This year’s Capital City Film Festival captivates locals in a surprising location

Taylor Truszkowski, News Director

LANSING – Beginning with a red carpet premiere party and ending over a week later with an after-party, the Capital City Film Festival brought life, color and art of all kinds to the Old Frandor Sears Building.


Whether they came for the visual art, the music, the films or the peculiar location, artists and Lansing-area locals each found something to admire within this unassuming, abandoned department store. 


Festival attendee William Lawrence said he was drawn to the festival because of the unique location, and that his family used to shop at the Old Frandor Sears throughout his childhood.


“When I was younger I grew up in East Lansing,” Lawrence said. “I heard that this event was happening and I saw that it was at the old Sears and honestly that was the real selling point.”


The Old Frandor Sears Building is located behind SkyVue Apartments, a popular choice for off-campus living among Michigan State University students. The close proximity to the apartment building attracted a few of these students to the festival. 


Ayush Chinmay, a senior at MSU, is a SkyVue resident who became curious about the festival happening right behind his home. 


“I just kind of walked in to see what was going on,” Chinmay said. “There’s not a lot happening in Sears, of all the places.” 


“They’ve actually managed to put a lot of art in here,” said Chinmay, who was surprised by the sights inside this seemingly desolate place. 


These sights included various exhibits of visual art, including paintings, photographs, displays of vibrant color and portraits in moody black and white. Many of these pieces centered around a central theme of human experiences throughout the COVID-19 pandemic. 


“There’s a lot of art pieces that are very interesting in terms of they tell you what the person is going through,” Chinmay said. 


Chinmay said of his favorite exhibit, “It talks about how his mental health got worse throughout COVID and how he started coping with that through art.”


Xiaoli Wang, a graduate student at MSU, accompanied Chinmay to the festival. She also admired the visual art. 


Wang described her favorite exhibit as one that uses various colors to show a range of emotions. 


“In the glass style, not painting or pictures. That’s quite special,” Wang said.


The event also featured live painting. Visual artist Christina Castilla said she came to support her best friend who was live painting. 


“Her art has a message, all of it, whether it’s race, social equity, injustice, love—everything,” Castilla said.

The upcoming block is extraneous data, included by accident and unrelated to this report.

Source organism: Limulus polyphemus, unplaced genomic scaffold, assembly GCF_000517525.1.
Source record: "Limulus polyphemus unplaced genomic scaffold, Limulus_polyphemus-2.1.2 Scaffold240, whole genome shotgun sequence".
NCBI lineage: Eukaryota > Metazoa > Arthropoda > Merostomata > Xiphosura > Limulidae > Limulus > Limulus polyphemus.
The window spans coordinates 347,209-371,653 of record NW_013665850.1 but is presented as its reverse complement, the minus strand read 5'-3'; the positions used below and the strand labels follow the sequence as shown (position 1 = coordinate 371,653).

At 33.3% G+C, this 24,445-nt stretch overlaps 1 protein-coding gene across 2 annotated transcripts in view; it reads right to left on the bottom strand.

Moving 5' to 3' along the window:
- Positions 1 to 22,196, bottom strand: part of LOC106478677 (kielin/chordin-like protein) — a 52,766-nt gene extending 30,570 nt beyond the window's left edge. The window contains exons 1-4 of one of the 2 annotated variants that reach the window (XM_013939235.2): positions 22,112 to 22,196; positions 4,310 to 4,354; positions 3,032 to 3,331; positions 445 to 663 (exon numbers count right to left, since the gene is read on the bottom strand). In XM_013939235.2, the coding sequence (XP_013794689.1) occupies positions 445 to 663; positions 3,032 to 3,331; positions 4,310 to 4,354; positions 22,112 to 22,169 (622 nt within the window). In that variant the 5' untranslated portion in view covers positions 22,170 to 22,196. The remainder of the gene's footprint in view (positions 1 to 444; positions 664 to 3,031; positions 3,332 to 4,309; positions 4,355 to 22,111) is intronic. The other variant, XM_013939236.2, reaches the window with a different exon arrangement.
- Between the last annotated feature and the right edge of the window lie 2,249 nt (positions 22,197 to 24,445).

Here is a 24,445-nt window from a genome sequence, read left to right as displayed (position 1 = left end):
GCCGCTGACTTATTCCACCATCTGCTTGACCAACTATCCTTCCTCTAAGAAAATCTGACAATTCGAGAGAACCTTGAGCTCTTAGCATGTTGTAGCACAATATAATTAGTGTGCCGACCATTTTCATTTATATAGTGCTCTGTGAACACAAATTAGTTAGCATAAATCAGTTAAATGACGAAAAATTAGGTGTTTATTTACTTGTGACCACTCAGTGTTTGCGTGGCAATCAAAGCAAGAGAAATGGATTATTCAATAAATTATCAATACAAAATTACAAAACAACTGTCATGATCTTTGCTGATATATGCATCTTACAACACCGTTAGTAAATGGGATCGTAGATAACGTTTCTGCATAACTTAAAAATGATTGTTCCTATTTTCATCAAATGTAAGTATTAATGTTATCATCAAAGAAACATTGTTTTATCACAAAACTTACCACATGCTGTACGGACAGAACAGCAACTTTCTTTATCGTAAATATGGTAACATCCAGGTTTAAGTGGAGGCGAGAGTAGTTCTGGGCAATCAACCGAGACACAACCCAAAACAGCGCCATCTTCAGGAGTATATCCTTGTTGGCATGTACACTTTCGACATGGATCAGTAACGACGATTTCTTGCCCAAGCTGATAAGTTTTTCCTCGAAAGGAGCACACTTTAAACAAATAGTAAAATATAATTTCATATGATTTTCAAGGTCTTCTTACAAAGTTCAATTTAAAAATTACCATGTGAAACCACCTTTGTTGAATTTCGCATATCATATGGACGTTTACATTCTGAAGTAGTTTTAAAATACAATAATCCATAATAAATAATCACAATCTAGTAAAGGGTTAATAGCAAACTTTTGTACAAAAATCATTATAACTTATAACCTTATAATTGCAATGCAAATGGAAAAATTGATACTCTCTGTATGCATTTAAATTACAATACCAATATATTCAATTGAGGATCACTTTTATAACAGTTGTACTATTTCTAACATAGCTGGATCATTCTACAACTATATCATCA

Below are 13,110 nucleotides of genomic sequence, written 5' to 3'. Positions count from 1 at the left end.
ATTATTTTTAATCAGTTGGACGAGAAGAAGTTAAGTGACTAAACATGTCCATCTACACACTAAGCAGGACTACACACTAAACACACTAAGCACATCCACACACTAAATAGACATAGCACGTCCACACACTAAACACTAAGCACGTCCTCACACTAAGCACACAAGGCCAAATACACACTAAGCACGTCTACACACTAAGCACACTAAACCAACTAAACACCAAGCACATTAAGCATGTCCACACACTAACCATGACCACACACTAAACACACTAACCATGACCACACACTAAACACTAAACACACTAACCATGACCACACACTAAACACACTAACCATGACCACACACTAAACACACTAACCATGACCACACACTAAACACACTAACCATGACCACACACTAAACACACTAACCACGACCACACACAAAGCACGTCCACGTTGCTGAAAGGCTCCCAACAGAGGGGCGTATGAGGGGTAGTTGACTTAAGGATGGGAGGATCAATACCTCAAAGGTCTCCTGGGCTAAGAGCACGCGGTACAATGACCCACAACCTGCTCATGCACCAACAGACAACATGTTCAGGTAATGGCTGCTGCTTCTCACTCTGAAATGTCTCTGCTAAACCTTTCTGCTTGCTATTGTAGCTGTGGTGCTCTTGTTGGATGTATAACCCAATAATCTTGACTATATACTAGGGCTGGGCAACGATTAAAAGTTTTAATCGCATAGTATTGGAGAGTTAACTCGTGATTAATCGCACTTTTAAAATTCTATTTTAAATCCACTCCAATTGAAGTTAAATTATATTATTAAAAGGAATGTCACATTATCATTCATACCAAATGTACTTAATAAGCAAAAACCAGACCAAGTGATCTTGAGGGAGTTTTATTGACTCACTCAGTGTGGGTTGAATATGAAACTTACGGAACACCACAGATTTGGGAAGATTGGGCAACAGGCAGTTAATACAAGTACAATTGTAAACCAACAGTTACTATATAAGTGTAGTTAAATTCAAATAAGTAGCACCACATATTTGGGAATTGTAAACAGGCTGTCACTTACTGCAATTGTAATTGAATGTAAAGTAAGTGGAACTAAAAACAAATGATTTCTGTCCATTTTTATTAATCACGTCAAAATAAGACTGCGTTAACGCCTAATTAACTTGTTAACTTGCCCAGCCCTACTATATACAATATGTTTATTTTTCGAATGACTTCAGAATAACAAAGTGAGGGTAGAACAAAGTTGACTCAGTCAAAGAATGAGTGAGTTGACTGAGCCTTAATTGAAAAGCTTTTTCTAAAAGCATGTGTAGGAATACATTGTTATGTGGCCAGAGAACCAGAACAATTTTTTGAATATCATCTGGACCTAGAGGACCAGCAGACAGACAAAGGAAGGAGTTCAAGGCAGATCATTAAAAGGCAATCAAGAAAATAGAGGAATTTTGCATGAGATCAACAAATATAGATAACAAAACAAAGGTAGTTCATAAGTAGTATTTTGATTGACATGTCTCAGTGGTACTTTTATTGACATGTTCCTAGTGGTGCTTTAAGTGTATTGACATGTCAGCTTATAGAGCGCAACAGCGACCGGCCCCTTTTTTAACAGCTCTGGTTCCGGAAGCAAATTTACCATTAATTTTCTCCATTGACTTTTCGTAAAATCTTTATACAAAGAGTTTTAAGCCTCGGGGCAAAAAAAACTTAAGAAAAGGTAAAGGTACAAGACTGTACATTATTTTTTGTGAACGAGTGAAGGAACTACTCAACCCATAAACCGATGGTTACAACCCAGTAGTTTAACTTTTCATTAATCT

Castilla, who is a painter, muralist and sculptor, said her art is more specifically focused on the theme of love. 


“All aspects, not just romantic, but self-love,” Castilla said. 


30-year-old Castilla said she has been creating art since she was a child, but has been serious about it for the past 15 years. Her work can be found on her Instagram


Despite the variety of visual art on display, it was not the sole focus of the Capital City Film Festival. The shining stars of the event were, of course, the featured films and filmmakers. 


These films were shown in a makeshift movie theater that was somehow both cozy and extravagant. In this dark but sparkling room, film posters lined the walls, volunteers sold drinks and popcorn and crowds gathered to watch the movies that were projected onto a large screen. It had all the makings of a movie theater with a homemade, personal touch. 


While filmmakers and visual artists received recognition for their work, aspiring artists of all kinds soaked in new inspiration. 


California-native brothers Logan Marroquin, Noah Heslinga and Jonas Heslinga were all in attendance for the festival as volunteers. 


Marroquin said they volunteered last year and enjoyed it so much that they decided to volunteer again this year. 


“It’s an awesome sense of community,” Marroquin said. 


Marroquin and Noah Heslinga are members of the band Ensurance Trap, along with drummer Bill Ogilvy, who was not present at the festival. Their experience as musicians has given them a unique perspective on art. 


“Visual art—I don’t have a knack for that—purely auditory. I write lyrics all day, saying the same things in different ways,” Marroquin said. “It’s necessary as an outlet, for sure.”


Marroquin said that musical talent must be in the brothers’ blood because their grandfather once opened for Van Halen in the 1970s. The brothers are attempting to continue this family legacy as their band moves through its beginning stages. 


“Only started playing six years ago, and sitting on a little over two albums worth of songs,” Marroquin said. “We only played a few shows, and our West Coast sound needs to find its ground among people who like to mosh and move around.”


Another volunteer and aspiring artist who felt inspired by the festival was Chris Pruett. 


Pruett said, “I came because I wound up in a wheelchair two years ago and I’ve been kind of dead in the water not doing nothing, and I was going through Facebook the other day and this came up. And then I saw the volunteer page, so I volunteered.”


Pruett finds joy in photography, which he practices with just his phone. 


“I was homeless seven years, and while I was traveling the city I would be taking pictures everywhere,” Pruett said. “I’ve got like 20,000 pictures on my Facebook page.”


Pruett surprised attendees of the festival by approaching them and asking to photograph their shoes. 


“I just got in here and I started seeing shoes. I just take pictures of them, and maybe next year there will be an exhibit of shoes,” Pruett said.


Pruett’s dream of a future shoe exhibit is just one example of how this event inspires creation in all who attend. Such is the magic of the Capital City Film Festival.